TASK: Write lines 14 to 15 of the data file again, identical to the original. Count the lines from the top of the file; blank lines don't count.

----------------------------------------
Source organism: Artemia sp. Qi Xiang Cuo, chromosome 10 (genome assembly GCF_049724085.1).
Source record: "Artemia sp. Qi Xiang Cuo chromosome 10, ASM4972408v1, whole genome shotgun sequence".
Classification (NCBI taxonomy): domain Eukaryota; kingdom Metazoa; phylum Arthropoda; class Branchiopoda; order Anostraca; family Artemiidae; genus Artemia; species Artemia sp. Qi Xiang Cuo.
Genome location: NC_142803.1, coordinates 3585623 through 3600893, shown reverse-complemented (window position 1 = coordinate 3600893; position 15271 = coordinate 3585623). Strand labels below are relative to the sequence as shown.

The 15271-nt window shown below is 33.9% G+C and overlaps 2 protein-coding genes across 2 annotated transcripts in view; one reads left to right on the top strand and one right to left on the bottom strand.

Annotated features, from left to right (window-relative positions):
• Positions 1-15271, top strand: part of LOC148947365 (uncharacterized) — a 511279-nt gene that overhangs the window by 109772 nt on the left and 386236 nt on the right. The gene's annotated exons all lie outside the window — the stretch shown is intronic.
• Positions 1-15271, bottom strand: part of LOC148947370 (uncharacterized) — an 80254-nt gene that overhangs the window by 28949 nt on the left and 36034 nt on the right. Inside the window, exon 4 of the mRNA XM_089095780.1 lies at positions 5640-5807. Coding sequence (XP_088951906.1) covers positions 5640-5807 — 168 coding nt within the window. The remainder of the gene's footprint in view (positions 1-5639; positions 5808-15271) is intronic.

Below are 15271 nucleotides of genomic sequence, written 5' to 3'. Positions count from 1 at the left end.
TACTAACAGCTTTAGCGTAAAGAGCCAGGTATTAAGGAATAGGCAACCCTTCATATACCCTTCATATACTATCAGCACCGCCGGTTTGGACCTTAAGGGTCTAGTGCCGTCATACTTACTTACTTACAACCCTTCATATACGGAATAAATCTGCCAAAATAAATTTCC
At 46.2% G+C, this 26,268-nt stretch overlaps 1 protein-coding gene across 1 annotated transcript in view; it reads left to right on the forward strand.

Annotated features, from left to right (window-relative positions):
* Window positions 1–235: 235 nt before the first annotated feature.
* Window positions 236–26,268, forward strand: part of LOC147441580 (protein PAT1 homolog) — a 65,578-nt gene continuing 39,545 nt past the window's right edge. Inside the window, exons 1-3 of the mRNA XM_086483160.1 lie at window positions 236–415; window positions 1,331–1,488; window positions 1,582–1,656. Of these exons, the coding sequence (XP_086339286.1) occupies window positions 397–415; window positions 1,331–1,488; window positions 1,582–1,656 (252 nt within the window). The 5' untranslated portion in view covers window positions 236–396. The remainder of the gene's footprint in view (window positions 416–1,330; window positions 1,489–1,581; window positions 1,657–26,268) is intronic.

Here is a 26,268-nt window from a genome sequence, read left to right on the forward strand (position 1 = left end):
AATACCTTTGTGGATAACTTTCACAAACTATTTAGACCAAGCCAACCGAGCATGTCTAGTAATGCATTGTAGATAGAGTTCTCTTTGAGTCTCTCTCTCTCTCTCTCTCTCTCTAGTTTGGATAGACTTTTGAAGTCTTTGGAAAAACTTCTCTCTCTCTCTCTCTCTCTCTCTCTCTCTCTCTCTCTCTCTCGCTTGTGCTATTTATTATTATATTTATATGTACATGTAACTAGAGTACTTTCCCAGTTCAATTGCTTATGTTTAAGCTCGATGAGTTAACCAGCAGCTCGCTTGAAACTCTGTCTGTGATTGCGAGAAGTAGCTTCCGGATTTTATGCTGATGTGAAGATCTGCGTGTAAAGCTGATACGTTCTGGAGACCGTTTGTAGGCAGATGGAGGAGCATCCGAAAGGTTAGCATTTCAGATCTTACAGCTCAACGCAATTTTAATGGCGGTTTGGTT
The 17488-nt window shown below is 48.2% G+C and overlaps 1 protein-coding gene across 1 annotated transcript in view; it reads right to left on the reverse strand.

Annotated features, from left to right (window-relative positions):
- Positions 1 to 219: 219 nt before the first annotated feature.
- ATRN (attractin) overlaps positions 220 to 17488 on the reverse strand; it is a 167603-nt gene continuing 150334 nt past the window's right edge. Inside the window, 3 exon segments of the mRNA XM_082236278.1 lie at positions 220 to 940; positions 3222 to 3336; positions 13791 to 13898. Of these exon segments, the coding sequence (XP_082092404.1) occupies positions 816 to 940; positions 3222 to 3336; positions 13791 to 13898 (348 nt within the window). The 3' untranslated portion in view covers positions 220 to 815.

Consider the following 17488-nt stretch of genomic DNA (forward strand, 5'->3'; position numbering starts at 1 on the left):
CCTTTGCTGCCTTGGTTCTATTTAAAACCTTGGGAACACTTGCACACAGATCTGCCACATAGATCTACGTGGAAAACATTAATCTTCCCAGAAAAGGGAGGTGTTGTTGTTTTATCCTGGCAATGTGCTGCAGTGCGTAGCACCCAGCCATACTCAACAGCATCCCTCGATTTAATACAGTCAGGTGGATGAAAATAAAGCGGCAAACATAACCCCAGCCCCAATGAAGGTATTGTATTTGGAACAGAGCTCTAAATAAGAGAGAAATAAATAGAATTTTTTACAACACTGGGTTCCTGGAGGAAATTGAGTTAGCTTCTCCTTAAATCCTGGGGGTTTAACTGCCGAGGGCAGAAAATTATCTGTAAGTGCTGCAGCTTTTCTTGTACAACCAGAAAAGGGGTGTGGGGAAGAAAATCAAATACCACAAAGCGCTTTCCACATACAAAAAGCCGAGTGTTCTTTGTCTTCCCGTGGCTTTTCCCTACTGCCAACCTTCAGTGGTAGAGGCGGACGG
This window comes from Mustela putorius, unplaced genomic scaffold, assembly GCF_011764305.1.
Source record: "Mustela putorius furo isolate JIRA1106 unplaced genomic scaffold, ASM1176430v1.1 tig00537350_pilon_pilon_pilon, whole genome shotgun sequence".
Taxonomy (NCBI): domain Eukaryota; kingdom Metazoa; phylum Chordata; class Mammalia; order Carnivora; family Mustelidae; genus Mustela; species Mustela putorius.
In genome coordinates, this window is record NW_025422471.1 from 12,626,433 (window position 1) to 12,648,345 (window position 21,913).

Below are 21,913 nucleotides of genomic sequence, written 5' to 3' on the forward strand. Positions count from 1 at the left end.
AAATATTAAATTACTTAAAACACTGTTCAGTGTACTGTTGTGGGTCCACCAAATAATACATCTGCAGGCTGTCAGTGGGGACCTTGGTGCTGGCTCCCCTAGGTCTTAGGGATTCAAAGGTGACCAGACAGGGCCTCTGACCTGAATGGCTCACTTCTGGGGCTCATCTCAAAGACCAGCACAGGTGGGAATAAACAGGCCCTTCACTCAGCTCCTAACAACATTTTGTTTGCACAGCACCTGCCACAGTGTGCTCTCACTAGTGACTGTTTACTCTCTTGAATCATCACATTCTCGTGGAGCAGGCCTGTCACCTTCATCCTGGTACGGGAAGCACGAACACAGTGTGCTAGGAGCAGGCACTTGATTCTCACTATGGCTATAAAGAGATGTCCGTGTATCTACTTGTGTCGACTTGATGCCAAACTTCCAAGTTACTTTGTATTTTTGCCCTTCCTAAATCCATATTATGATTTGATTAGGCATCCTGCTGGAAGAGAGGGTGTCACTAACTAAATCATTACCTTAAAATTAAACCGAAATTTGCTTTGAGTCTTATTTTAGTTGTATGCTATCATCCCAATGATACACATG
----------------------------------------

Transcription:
* Window positions 236–26,268, forward strand: part of LOC147441580 (protein PAT1 homolog) — a 65,578-nt gene continuing 39,545 nt past the window's right edge. Inside the window, exons 1-3 of the mRNA XM_086483160.1 lie at window positions 236–415; window positions 1,331–1,488; window positions 1,582–1,656. Of these exons, the coding sequence (XP_086339286.1) occupies window positions 397–415; window positions 1,331–1,488; window positions 1,582–1,656 (252 nt within the window). The 5' untranslated portion in view covers window positions 236–396. The remainder of the gene's footprint in view (window positions 416–1,330; window positions 1,489–1,581; window positions 1,657–26,268) is intronic.

Here is a 26,268-nt window from a genome sequence, read left to right on the forward strand (position 1 = left end):